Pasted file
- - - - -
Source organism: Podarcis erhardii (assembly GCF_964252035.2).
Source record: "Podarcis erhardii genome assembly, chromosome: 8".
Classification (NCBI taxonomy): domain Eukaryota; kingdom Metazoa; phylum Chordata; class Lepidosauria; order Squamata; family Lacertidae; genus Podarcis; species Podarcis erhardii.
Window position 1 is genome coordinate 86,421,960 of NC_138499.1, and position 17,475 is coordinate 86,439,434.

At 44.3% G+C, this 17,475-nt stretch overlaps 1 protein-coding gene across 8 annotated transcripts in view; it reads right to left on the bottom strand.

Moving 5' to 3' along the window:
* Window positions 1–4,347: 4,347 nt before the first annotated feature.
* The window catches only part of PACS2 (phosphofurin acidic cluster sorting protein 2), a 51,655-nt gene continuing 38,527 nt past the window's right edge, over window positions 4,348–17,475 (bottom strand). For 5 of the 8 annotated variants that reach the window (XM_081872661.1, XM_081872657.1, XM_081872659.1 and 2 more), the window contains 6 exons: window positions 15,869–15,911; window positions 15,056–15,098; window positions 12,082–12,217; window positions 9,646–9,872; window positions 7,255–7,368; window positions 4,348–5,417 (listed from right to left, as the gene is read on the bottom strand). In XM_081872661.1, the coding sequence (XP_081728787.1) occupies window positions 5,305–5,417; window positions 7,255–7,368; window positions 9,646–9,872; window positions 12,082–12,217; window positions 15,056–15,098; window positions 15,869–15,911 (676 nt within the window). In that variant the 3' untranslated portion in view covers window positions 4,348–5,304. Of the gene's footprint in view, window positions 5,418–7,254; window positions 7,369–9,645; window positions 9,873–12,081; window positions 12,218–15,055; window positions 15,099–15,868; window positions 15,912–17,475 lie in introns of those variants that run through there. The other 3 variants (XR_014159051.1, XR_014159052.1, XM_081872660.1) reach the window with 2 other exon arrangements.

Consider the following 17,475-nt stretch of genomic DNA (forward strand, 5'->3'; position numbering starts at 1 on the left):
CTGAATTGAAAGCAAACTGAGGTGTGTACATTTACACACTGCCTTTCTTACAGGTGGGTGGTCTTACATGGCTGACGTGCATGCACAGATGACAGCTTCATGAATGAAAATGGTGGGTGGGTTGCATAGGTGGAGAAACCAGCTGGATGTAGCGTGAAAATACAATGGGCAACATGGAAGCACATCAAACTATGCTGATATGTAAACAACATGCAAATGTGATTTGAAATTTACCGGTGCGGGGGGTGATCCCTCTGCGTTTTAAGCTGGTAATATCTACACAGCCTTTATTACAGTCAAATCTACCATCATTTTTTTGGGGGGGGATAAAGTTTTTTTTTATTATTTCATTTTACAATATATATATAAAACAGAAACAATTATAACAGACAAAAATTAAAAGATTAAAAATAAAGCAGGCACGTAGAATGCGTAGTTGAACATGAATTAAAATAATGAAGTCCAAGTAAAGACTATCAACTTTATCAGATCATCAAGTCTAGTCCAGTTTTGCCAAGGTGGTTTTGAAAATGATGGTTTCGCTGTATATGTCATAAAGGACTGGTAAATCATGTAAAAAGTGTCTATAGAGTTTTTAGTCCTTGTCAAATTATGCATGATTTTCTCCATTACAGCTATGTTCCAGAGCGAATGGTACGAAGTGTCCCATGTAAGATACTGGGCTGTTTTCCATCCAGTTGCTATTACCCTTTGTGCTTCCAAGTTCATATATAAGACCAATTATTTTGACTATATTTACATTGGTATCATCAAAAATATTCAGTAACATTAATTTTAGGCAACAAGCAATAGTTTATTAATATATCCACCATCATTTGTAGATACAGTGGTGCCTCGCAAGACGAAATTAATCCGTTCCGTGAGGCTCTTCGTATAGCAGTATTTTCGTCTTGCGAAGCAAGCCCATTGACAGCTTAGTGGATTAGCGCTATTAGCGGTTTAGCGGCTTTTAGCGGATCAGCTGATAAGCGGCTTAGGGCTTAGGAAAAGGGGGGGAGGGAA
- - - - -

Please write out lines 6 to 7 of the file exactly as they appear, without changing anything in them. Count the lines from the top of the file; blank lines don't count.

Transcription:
Moving 5' to 3' along the window:
* Window positions 1–4,347: 4,347 nt before the first annotated feature.